“I don’t know of anything a player did on a field that Will didn’t have some suggestion on how to help them,” Powell said. “He saw the game from a deeper perspective than most people,” he added.
Powell tells a story about how when he was coaching, Hill would come and work with the pitchers on the team and would catch for them. “Someone would ask me who my best catcher was, and I would always say that Will was my best catcher,” he said laughing. “He was in his 70’s and he was still catching high school and college guys,” he added.
Hill also was instrumental in bringing the American Legion program back to Halifax. Powell said before Hill brought the program back, it had been gone for close to 30 years.
“He taught me to love the game and the passion of the game, not only to me but to so many others,” Powell said.
Time of need
Once the group got together to help Hill, it didn’t take long for things to come together to provide for the man that gave so much to them and countless others throughout the year. “It was time for us to give back to him,” Powell said.
Nelson built a counter for them; they were able to purchase a recliner, television, microwave, stove and other items to make the house a place for Hill and Bobbie to have some time to theirselves while still being close to their granddaughter in case they needed anything.
They made a Facebook post about their efforts and reached out to the community and those that knew Hill personally about how to contribute. The Dixie Youth program is managing the contributions through a P.O. Box as well.
“When you love someone and care about them, it is hard to see them struggle or need something knowing that you can go out and help,” Powell said. “There is more to life than baseball and that is a big part of it. He (Hill) instilled love and kindness and it is showing in these guys today,” he added.
Powell went on to say that you won’t find better people and giving people than those helping him.
The goal is to do whatever they can do to make Hill and Bobbie’s life more comfortable by providing these items and giving them a space of their own. “The donations are being used well, and it is being used for a great cause,” Powell mentioned.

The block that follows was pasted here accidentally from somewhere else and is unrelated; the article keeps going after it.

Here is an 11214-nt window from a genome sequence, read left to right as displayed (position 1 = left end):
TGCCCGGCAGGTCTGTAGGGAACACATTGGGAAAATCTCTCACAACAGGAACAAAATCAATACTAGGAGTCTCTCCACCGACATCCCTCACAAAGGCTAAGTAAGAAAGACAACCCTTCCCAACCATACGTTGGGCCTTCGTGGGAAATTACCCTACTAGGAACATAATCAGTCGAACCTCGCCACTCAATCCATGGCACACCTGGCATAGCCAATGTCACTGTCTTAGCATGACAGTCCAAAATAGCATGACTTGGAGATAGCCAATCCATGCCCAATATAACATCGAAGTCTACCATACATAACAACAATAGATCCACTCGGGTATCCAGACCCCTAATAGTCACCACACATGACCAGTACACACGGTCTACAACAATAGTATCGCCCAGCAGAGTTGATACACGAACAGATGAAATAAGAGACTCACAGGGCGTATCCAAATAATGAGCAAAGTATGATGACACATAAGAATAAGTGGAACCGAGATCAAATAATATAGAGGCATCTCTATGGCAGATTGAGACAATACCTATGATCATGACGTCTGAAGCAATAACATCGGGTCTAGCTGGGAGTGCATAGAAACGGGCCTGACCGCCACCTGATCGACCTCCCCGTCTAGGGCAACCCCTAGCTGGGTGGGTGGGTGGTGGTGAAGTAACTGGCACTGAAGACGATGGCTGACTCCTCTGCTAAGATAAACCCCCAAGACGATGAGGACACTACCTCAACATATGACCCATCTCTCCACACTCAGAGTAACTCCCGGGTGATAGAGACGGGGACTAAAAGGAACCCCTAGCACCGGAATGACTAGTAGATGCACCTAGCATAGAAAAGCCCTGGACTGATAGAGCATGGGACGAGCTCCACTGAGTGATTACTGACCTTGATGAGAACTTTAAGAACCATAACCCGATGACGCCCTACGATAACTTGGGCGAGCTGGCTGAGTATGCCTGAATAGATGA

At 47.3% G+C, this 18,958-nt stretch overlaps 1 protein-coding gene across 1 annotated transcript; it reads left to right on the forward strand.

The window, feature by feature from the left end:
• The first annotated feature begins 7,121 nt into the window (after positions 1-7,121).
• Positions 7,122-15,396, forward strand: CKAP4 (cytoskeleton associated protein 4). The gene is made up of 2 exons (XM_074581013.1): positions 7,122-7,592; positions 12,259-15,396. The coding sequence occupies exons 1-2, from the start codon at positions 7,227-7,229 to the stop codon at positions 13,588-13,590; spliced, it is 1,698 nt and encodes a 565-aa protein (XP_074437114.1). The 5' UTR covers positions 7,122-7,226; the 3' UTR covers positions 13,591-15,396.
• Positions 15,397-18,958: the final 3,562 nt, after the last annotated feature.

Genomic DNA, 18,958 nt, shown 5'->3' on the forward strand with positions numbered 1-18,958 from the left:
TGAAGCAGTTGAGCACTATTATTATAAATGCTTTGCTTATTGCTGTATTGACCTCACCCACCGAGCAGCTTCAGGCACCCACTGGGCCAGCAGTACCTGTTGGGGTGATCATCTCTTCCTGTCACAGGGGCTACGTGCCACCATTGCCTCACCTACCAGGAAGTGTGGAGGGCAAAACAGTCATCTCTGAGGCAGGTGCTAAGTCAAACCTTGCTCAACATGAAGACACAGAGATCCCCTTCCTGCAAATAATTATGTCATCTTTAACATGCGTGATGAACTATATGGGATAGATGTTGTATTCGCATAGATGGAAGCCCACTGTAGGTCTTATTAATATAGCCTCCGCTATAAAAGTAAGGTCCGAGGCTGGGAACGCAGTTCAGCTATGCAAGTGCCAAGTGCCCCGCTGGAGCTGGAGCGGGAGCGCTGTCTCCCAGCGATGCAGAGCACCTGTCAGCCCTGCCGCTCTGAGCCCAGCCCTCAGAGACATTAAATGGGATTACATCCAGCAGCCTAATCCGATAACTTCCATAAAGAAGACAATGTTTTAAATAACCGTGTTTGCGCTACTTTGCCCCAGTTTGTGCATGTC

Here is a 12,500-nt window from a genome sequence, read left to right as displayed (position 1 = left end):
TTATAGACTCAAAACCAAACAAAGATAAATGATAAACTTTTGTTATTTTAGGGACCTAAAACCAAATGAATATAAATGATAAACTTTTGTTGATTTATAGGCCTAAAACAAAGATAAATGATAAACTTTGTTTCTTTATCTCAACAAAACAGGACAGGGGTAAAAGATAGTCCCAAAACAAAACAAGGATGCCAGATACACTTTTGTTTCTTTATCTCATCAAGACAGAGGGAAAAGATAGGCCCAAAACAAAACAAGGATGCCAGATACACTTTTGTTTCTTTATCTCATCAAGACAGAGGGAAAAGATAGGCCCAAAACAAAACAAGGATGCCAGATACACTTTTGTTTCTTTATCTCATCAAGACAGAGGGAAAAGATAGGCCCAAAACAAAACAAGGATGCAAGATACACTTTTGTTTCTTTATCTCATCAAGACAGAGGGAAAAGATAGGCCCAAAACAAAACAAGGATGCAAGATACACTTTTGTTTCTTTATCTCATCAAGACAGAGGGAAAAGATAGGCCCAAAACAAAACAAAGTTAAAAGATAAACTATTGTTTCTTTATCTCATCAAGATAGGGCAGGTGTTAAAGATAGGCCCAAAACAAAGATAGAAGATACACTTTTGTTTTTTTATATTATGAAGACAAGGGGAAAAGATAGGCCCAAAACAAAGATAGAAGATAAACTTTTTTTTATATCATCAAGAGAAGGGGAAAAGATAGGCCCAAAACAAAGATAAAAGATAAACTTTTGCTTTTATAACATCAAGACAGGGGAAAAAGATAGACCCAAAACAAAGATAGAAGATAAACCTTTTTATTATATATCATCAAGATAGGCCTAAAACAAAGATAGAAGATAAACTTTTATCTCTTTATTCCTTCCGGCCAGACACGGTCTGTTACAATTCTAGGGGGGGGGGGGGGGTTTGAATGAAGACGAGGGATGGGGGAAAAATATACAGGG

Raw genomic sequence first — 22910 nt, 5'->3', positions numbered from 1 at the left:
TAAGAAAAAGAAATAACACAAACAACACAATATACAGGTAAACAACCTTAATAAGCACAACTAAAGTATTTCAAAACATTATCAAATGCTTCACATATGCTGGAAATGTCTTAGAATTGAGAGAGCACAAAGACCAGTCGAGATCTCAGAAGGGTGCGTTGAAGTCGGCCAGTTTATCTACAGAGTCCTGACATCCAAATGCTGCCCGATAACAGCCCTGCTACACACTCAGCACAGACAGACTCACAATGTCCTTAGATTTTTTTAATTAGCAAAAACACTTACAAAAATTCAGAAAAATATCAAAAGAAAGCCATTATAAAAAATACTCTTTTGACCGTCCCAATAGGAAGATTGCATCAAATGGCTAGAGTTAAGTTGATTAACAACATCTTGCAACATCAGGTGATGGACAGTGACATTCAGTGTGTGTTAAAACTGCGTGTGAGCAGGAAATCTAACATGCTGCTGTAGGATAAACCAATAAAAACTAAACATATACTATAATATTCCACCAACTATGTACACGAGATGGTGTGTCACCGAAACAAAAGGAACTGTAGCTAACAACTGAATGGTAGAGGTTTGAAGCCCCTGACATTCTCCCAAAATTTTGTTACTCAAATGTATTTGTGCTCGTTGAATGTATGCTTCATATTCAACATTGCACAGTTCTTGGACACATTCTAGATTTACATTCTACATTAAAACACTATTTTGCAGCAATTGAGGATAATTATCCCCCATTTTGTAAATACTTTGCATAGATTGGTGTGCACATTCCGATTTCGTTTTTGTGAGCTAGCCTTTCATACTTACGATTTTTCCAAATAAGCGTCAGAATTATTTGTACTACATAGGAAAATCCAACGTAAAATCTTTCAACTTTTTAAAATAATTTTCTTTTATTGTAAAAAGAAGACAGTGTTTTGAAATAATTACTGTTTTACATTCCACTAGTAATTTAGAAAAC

A mentor for all
Hill is known far and wide for his stories that he tells, some you can believe and others are pretty far fetched Powell says but they are guaranteed to make you laugh and in a tense moment, Hill is able to cut the tension with just a few words according to Powell.
Hill also was able to get through to kids about off the field issues as well, all while teaching them the game of baseball. “All of the off the field parts he was so good at, how to prepare yourself, work ethic and give God the credit,” Powell said. “He is a guy that loves the Lord,” he added.
Jeremy Jeffress, a Halifax County native and current Major League pitcher for the Chicago Cubs was mentored by Hill and Powell says that Hill was very instrumental with Jeffress when he came through the middle school program. Countless other players that have gone on to play college baseball and beyond have been mentored and coached by Hill throughout the years.
Powell’s stepson, Casey Waller, was another member of the 1984 state championship team at Halifax, and Powell says that Hill, was a big influence to him in his playing career. “I think of Jeremy Jeffress, Stanley Davis and Joey Cole,” Powell said as others that Hill has helped along the way.
Powell and the group that was formed to help Hill and Bobbie will continue to do everything they can for the man that did so much for them in their lives. They aren’t slowing down anytime soon with their projects, and Powell is grateful for all that has been given thus far.
“We are just thankful and blessed for the people that have contributed and they are just so thankful as well,” Powell said. “I just thank God that we could help them and put a smile on their face.”